Corporate leaders, business professors and students gathered to celebrate the diversity of DePaul University's business school faculty and the value of diversity in business during a fireside chat and reception hosted by the Driehaus College of Business Nov. 17.
"Celebrate Diversity at Driehaus" was held in conjunction with the PhD Project's 2015 national conference in Chicago. The New Jersey-based non-profit organization's mission is to advance workplace diversity by recruiting minority professionals to become business school professors. The DePaul event recognized the Driehaus College of Business for hiring the most PhD Project alumni to join its faculty among universties across the country, excluding Historically Black Colleges and Universities.
"This is a very important day not only for Driehaus and DePaul, but also for the climate we're in," said Stephani Mason, a DePaul assistant professor of accountancy and PhD Project alumna who organized the program. "It's a perfect time to discuss why this matters, why it's an imperative for business, and why DePaul is in the forefront of this effort."
Nationally, the PhD Project has quadrupled the number of minority professors teaching at business schools since it was founded in 1994, said Bernie Milano, president of the KPMG Foundation, which launched the initiative. A diverse faculty creates an environment in which students of color feel that they belong and encourages them to achieve academically and professionally, he said. "To see someone like you, that's inspiring for students."
The initiative is especially important for universities like DePaul, where 34 percent of students come from underrepresented groups, said Ray Whittington, dean of the Driehaus College of Business. "We're proud to join forces with the PhD Project to encourage this powerful ripple effect that benefits students, business schools and the business community."
Creating an Environment of Inclusion
During the event's fireside chat, moderated by WGN-TV Anchor Lourdes Duarte, a DePaul alumna (CMN '99), guest speakers Patricia Sowell Harris, chief diversity officer at McDonald's, and Greg Jones, chief diversity officer at United Airlines, emphasized the value of creating an inclusive business environment.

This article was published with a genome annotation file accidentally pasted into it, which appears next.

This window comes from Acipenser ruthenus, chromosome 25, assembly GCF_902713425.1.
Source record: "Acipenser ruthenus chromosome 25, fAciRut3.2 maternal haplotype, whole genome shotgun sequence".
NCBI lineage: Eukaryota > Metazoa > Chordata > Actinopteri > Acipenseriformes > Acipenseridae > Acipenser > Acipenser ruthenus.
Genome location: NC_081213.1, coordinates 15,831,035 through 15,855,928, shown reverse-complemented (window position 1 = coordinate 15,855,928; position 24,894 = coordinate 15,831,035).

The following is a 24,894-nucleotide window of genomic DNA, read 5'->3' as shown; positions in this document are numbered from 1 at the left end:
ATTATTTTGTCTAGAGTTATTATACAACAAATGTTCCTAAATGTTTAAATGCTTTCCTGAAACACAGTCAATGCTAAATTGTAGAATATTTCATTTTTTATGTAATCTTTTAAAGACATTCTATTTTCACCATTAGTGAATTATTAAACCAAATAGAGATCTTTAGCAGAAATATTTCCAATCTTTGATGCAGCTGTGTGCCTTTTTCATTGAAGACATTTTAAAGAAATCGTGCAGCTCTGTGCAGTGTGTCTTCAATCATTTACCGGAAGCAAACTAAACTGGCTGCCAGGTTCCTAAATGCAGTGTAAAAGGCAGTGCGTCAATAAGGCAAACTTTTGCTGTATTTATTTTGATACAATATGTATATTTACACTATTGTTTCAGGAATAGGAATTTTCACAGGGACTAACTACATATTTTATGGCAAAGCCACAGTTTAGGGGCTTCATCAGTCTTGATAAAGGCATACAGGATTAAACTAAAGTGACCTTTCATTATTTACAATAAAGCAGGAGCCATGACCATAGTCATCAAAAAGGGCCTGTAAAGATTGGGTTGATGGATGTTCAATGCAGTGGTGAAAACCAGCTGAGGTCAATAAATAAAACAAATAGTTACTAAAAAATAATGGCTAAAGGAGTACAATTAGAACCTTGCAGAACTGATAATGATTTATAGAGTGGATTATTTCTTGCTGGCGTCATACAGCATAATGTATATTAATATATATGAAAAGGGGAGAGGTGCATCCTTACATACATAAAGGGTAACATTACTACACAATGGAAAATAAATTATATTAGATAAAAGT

"We used to say that diversity is the nice thing to do, the right thing to do, but now we say it's an imperative," Harris said. "It starts in the boardroom… You have to make sure that you not only have diversity, but also that you're doing the kind of things that make sure that everyone is included and heard."
Jones noted that workplace diversity has evolved from being framed as a legal issue to becoming an integral part of leadership. "You need to be able to lead people who are different from you," he said. "If you can lead only 60 percent of your team, then there's a question as to whether you can lead."
Workforces also need to reflect the consumers they serve, said Harris, author of the book "None of Us is As Good As All of Us: How McDonald's Prospers by Embracing Inclusion and Diversity."
"If we want to represent our customer base, we must hire from our diverse customer base," she said.
One audience member asked the speakers what evidence proves that diversity is a benefit for business.
Academic studies indicate diversity brings value, Stephani Mason responded. "The empirical literature finds that firms with diverse boards tend to outperform those that don't."
Another benefit for business is that "a mindset that supports difference can drive innovation," Jones said.
Although diversity in business has evolved, the speakers cautioned that American business still has work to do, especially in increasing the representation of women and people of color in the boardroom.
"We have to continue the conversation. If we only talk about it in our little clique, it won't have an effect," Harris said. "Diversity is not a destination. It's a journey."